Now that this collective body of interconnected economic hokum has finally caught the flu — or maybe pneumonia is a more apt metaphor (or perhaps bubonic plague?) — the big banks and other financial industry players look to the American Fed to “cure” them via rate cuts and so on. “But,” says Mandel in Business Week, “the underlying problems that ail the markets and the economy cannot be waved away by the Fed’s magic wand. In truth, we’re at the beginning of a long, arduous process of figuring out how much of the post-tech bubble prosperity was real and how much was the result of a credit-induced frenzy. The answer will determine what we can expect.”

By “what we can expect” I think Mandel is referring to the specific, measurable economic outcomes of the present crisis. Obviously we cannot know in advance what these will be. Prophecy is a risky business. Only time will tell what new arrangements will emerge out of the swamp of our present problems. Personally, I expect bank failures and such, but these may not come to pass.

But even though it’s too early to know specifically what awaits us, I think it’s completely safe to say that we will witness, and are even now witnessing, a revolutionary transformation of the way America does business. And this will entail a still more profound transformation. Our fundamental way of life will not emerge unaltered from all of this craziness and volatility. All of the assumptions of economic neoliberalism and globalization that have dominated and shaped the past 30 years of life in America and elsewhere are now called savagely into question, and this means we’re looking at a real upending not just of the financial and economic worlds but of our collective cultural worldview and intellectual/emotional equilibrium.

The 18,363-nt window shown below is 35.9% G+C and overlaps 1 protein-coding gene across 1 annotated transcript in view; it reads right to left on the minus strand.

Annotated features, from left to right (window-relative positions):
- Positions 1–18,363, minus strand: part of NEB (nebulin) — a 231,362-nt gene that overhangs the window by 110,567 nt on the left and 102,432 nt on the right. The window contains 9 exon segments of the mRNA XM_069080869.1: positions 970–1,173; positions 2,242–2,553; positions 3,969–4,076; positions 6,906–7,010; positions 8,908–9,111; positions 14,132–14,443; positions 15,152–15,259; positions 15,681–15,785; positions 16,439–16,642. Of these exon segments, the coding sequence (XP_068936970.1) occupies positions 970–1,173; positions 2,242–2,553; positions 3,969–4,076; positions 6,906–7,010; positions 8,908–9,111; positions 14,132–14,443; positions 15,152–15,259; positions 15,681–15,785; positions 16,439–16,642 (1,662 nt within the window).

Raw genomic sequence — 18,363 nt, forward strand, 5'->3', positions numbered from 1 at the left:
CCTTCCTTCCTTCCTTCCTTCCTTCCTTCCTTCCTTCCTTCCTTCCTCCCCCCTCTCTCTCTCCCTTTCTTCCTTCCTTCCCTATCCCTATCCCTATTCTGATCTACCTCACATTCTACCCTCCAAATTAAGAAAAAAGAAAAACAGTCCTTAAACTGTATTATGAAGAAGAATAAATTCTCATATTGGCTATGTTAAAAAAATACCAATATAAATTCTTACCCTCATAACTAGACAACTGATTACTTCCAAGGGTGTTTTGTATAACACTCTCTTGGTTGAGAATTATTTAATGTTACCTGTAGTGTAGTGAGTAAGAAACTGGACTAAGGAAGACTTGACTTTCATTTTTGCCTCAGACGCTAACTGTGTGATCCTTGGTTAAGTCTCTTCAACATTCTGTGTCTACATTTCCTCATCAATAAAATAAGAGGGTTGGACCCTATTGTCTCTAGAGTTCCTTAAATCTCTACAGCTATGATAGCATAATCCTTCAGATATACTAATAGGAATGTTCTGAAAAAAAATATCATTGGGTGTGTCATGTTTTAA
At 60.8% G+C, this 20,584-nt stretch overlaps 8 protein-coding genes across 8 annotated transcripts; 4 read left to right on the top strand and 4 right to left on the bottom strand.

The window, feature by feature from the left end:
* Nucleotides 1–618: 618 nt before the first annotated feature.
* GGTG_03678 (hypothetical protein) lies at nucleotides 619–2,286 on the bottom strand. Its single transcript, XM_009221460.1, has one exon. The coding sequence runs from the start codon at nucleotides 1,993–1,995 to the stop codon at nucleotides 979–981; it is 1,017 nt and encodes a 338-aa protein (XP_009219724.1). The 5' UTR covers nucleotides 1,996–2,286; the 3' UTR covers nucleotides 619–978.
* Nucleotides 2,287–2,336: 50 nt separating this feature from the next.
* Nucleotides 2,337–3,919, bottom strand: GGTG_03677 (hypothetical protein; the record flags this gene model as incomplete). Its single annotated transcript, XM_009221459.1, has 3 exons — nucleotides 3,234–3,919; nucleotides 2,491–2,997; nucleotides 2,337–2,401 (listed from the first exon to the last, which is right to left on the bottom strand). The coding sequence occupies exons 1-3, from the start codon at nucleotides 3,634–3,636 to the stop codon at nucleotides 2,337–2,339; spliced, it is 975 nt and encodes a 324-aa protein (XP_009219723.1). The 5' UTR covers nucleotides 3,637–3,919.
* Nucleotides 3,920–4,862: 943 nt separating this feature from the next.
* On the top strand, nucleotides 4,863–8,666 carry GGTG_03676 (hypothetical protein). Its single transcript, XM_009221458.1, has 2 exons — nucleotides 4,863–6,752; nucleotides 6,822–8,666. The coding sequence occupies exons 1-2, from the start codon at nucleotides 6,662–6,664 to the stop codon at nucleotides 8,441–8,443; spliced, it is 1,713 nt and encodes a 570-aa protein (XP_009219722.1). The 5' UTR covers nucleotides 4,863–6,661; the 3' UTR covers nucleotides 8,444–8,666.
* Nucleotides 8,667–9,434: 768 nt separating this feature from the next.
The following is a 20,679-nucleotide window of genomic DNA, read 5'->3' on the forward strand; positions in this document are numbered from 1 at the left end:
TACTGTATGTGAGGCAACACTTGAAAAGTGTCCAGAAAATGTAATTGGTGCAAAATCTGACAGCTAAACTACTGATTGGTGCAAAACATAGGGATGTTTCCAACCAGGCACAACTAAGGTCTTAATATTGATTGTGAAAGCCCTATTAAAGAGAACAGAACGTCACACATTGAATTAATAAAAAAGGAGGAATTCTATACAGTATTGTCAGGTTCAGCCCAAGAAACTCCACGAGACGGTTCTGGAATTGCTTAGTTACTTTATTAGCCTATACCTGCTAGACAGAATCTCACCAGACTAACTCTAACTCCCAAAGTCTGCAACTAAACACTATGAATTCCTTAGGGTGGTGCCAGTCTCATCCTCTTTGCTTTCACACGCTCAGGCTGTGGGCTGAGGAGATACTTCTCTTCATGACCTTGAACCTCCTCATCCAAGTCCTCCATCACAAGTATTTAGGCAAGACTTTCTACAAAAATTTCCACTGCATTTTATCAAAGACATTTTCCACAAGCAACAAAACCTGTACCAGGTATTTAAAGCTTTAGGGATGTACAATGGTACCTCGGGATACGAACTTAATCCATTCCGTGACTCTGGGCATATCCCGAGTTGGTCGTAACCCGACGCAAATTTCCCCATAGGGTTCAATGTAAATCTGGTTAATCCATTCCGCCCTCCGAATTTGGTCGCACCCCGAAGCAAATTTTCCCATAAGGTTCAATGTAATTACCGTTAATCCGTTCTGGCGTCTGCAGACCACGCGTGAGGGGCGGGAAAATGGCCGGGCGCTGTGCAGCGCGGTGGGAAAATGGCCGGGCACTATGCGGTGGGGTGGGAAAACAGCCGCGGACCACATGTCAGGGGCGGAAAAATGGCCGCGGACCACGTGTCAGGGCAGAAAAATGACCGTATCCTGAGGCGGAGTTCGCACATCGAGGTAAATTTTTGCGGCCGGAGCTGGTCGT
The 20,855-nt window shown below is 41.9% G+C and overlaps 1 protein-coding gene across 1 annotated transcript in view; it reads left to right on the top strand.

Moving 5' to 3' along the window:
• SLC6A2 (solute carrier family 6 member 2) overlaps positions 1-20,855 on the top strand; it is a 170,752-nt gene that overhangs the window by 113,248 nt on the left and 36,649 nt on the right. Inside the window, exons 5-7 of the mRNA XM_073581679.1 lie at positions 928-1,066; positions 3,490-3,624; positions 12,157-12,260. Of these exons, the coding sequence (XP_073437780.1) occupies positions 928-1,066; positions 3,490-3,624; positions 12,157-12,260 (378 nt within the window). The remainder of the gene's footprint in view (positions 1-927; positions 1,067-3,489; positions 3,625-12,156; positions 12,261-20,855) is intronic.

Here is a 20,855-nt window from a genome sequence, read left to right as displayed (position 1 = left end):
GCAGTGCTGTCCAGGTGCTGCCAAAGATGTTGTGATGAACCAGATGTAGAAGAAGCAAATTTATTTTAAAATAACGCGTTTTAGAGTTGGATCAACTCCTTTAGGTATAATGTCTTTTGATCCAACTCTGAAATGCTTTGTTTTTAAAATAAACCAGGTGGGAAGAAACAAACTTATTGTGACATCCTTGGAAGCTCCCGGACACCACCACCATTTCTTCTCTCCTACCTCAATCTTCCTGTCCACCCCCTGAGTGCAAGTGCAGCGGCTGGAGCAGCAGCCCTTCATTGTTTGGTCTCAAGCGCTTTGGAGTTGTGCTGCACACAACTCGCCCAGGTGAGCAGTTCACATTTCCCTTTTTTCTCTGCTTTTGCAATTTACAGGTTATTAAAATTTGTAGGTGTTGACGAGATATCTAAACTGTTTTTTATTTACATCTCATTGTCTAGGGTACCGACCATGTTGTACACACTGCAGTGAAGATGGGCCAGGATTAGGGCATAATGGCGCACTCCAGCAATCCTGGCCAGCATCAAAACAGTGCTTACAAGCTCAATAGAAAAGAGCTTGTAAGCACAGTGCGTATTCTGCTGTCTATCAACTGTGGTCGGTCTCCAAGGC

As I said, I’m seeing this hunch mirrored in a number of recent media stories. The International Herald Tribune said three days ago that we stand “On the cusp of economic history.” The article bears quoting (with emphases added by me):

Is economic history about to change course? Among the chieftains of politics and industry gathering in Davos for the World Economic Forum on Wednesday, a consensus appears to be building that the capitalist system is in for one of those rare and tempestuous mutations that give rise to a new set of economic policies.

As the prospect of a U.S. recession overshadows a tense and drawn-out election campaign in the world’s most emblematic market economy, a corrosive cocktail of factors is eating away at old certainties: Power is steadily leaking from West to East. Income inequalities are rising in rich countries.